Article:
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What to See in Malta


There is so much more to Malta than just sand, sea and sun, although if you have come to the islands of Malta for the beaches, you will not be disappointed as there are some excellent beaches. For those of you who are looking for a little more from their holiday we have a list of the best things to see and do on your island vacation.


St. John's Co-Cathedral

The Cathedral was built between 1573 and 1577 by the Knights of Malta. It was designed by the Maltese architect Gerolamo Cassar, the interior of the building is mostly decorated by Mattia Preti who was a Calabrian artist and a Knight.

It contains two masterpieces by the artist Caravaggio (Michelangelo Merisi da Caravaggio) including a painting which depicts The Beheading of Saint John the Baptist painted in 1608.

Some of the other highlights of the church are the marble tombstones located in the nave where great Knights were buried.

Dress: When visiting the Cathedral you must be decently dressed, shawls and or wraps are available at the entrance pay desk. You cannot wear stiletto heels or narrow heals, this is to prevent damage to the intricate designs on the marble floors.

St John's Co-Cathedral Museum

Next to the cathedral is a museum called St John's Co-Cathedral Museum which contains some important works of art including the Tapestries of Grandmaster Fra Ramon Perellos de Roccaful.

There are also paintings by many great painters including the Grandmasters Fra Jean de la Cassiere, Fra Nicola Cottoner and Fra Emanuel Pinto de Fonseca, It also contains the painting of St. George killing the Dragon by Francesco Potenzano.

The Catacombs of St. Paul and St. Agatha's Crypt

The St. Paul Catacombs are named after the nearby St. Paul's Grotto and date back to the fifth century. Throughout my tour, the guides did an excellent job and both sites were well presented although probably a little less spectacular than those that you can find in Italy and France.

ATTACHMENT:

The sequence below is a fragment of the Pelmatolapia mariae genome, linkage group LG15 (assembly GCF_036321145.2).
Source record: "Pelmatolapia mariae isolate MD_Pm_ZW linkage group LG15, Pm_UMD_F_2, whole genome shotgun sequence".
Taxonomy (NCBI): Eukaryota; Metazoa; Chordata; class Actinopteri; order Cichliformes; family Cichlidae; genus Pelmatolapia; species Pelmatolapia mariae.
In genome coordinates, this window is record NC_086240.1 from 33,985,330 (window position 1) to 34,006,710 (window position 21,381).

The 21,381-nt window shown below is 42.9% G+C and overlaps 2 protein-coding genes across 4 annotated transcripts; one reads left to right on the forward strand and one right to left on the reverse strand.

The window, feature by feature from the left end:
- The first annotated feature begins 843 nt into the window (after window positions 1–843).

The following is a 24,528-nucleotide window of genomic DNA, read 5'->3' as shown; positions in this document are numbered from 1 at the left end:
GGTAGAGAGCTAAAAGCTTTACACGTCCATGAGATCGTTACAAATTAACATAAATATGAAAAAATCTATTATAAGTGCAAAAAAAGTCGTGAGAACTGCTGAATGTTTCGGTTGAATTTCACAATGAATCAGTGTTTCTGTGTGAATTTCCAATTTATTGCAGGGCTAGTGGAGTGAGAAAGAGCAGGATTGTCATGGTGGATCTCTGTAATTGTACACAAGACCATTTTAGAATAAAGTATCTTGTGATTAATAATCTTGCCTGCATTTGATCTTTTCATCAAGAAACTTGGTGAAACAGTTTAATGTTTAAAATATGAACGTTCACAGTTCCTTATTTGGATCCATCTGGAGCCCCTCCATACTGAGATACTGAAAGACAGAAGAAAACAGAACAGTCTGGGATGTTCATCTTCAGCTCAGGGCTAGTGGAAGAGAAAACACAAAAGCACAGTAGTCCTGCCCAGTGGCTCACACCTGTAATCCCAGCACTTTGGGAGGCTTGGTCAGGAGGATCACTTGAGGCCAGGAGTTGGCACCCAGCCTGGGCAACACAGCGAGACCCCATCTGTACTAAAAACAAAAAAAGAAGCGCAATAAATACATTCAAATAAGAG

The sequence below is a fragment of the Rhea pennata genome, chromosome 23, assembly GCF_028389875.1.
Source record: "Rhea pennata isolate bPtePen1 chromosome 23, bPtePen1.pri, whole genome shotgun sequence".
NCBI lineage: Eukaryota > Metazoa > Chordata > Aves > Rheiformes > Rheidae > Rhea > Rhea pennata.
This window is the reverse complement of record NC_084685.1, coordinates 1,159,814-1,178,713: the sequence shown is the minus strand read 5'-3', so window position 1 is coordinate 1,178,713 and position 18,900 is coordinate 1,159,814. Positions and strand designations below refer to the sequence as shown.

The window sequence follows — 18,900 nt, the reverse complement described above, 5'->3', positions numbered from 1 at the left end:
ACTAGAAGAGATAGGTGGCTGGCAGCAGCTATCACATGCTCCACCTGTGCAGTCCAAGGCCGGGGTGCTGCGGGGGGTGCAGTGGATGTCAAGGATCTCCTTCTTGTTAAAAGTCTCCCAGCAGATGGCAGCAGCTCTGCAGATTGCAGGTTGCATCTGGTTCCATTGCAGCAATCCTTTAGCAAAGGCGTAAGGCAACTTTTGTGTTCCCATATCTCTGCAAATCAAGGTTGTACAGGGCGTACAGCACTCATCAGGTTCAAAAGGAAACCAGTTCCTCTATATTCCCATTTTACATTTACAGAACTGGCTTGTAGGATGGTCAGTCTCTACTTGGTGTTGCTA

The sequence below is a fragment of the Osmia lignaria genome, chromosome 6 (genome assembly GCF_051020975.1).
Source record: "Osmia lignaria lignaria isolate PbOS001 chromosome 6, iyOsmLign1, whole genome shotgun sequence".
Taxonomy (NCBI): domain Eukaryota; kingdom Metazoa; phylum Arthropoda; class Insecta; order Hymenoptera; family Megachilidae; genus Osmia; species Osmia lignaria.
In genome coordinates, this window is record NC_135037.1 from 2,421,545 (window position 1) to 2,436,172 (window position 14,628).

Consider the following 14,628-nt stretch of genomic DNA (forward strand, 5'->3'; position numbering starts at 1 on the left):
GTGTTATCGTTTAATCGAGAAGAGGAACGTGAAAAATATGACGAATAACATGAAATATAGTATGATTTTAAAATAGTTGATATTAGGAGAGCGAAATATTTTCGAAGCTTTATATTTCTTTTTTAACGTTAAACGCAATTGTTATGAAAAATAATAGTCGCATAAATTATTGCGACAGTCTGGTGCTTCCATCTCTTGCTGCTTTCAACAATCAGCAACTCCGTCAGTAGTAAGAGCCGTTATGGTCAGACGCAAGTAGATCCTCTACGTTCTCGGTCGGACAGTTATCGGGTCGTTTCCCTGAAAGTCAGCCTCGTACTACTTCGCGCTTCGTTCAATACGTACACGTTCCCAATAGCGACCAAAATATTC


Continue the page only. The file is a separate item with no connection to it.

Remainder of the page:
There are many burial troughs and your tour guide will explain the different types to you. An important thing to pint out is that you should take a guided tour as there an no signs so just looking on your own, you will miss a lot.

The catacombs are only a few minutes away from each other, both as interesting as each other although I would say unless you are a real enthusiast going to both may be a little repetitive.

National Museum of Archaeology in Malta

The National Museum of Archaeology contains an impressive collection of artifacts from the unique prehistoric periods in Malta's history which begins with the first people to arrive in the Ghar Dalam phase in 5200 BC right up to the Tarxien phase in 2500 BC.

The main hall in the museum contains temple carvings, one of the most impressive is the giant statue and altar blocks of Tarxien Temples as well as animals, temple models, and the incredible human figures including the exquisite figures of the ‘Sleeping Lady’ from the Hypogeum, and the ‘Venus’ of Hagar Qim.

There are also exhibits of pottery, tools of flint and obsidian, beads and other ornaments, all of which illustrate the remarkable artistic skill and sophistication of the prehistoric dwellers of the Islands of the time.

Casa Rocca Piccola

The Casa Rocca Piccola allows you a unique view into the customs and traditions of the Maltese nobility over the last four hundred years. It is still a privately owned home containing over fifty rooms, most of which you are able to see on your visit.

It should also be noted that within the house, there is also a Museum of Costume as well as the World War II Air Raid Shelters which add to the experience of visiting this great house and definitely gets a thumbs up from me as is very different to the large stately homes found in the UK.

Mnajdra Megalithic Temples

The Mnajdra complex contains three temples which overlook a oval forecourt. The oldest temple dates back to about 3600-3200 BC, with the most impressive of the temples constructed between 3150 and 2500 BC.

This temple is perhaps the finest surviving on Malta and the masonry shows intricate knowledge of building techniques and excellent workmanship.

If you plan on visiting the temples, it is important to note that in order to help stop damage to the Maltese temples by the large amount of people visiting them there are now major restrictions to the temples.

There is a large security fence which surrounds the area, this however is well placed and does not distract from the visit.

There are however a large amount of rope barriers that don't allow you to visit any of the axial passageways, which means that the intramural rooms and the apses themselves cannot be entered preventing you from seeing the true beauty of these ancient buildings.

Hagar Qim

The Temple Complex At Hagar Qim was built during the Tarxien phase, between 3000 BC and 2500 BC. It has a finely-smoothed entrance facade constructed from massive stone blocks and contains fine artifacts including the "Venus of Malta" and other female statuettes, and a four-sided altar with plant carvings.